INGLE: Well, she cleans Scott and Laci's home on December 23. Now, December 23 is the last day that Laci Peterson was ever heard from. The last person to ever talk to her was her mother, at 8:30 at night. And Laci's sister, Amy, saw Scott and Laci a few hours before that, when she cut Scott's hair at the salon where she works here in Modesto.

Now, the housekeeper had been at the house previously during the day and testified that she had gone through the house and done the vacuuming and done the dusting. But where it got interesting was hearing how she cleaned the house. Police reportedly got in the house and reportedly smelled some bleach. Now, she said that she cleaned the floors with water and touch of Pinesol in the front area of the house. She did use some bleach in the back of the house, in the bathrooms. But really, apparently, the stench of bleach was in the front part of the house when police detectives arrived, so I think that's where that was laid to foundation today.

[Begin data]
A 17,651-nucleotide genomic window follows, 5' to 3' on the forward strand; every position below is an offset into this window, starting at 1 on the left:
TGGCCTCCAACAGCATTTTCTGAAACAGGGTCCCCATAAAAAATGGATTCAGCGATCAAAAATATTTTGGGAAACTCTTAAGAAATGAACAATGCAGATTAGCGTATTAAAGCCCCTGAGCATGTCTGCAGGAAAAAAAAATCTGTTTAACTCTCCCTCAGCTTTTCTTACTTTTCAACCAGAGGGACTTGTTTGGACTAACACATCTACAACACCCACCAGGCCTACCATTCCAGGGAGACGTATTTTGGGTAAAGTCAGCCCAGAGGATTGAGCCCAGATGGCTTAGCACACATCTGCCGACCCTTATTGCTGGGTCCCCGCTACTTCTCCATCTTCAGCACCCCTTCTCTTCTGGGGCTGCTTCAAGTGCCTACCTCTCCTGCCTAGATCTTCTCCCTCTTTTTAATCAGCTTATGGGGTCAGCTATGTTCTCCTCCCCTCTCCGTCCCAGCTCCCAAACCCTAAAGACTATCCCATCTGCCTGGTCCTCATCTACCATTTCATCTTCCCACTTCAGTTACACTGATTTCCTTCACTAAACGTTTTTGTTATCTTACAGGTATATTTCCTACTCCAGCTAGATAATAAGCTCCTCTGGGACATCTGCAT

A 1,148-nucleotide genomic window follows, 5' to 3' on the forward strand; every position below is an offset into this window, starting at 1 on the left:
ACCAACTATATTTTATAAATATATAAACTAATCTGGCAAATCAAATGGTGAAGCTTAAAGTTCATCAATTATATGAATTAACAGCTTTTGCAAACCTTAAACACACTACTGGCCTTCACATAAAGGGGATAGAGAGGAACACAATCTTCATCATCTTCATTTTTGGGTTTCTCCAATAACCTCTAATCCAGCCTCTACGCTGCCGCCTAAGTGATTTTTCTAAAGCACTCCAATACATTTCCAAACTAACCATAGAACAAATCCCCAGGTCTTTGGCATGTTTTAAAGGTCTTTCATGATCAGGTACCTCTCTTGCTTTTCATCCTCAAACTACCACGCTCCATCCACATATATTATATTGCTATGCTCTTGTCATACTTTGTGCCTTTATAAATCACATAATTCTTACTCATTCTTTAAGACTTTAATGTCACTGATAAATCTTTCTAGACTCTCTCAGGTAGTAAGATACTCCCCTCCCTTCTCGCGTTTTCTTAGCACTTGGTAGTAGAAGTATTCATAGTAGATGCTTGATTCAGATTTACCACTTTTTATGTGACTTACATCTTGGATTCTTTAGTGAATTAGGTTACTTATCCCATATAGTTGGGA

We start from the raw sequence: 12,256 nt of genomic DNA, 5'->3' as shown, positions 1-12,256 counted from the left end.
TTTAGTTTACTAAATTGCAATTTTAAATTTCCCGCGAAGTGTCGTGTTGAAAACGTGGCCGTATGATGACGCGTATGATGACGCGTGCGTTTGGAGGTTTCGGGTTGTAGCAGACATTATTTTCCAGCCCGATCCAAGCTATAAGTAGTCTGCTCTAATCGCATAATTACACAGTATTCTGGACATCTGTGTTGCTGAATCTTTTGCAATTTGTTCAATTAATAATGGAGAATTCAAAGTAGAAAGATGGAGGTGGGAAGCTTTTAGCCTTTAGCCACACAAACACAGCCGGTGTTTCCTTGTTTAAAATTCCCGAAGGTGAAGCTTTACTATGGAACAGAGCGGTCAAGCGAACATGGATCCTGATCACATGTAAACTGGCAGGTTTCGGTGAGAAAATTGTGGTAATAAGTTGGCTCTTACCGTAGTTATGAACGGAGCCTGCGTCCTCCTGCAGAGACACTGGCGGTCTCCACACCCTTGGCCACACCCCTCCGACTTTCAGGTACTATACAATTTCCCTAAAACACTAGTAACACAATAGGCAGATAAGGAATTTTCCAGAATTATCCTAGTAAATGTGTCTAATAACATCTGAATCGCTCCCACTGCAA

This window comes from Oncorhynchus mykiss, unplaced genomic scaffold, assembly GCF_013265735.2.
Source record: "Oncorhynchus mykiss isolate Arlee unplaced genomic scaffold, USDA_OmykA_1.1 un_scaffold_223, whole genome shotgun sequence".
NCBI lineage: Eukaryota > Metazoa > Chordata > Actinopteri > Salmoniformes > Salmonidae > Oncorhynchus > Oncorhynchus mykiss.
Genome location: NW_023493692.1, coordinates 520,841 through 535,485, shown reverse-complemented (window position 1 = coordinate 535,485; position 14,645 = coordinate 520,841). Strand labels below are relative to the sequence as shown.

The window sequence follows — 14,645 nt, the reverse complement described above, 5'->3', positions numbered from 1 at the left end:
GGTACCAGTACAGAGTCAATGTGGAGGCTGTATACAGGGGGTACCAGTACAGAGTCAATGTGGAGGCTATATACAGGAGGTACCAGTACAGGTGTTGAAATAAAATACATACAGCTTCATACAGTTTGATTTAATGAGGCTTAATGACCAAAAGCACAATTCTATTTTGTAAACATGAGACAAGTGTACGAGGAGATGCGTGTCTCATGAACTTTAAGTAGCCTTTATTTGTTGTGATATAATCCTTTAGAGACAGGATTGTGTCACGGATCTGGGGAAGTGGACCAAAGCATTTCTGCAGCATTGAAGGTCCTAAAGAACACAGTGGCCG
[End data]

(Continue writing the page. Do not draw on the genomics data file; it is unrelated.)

GRACE: Well, what about the detective, Laura Ingle? Did the detective describe the house or the smell of bleach?

INGLE: He did not get to that, at least not when I was in the courtroom. I had to leave during his testimony.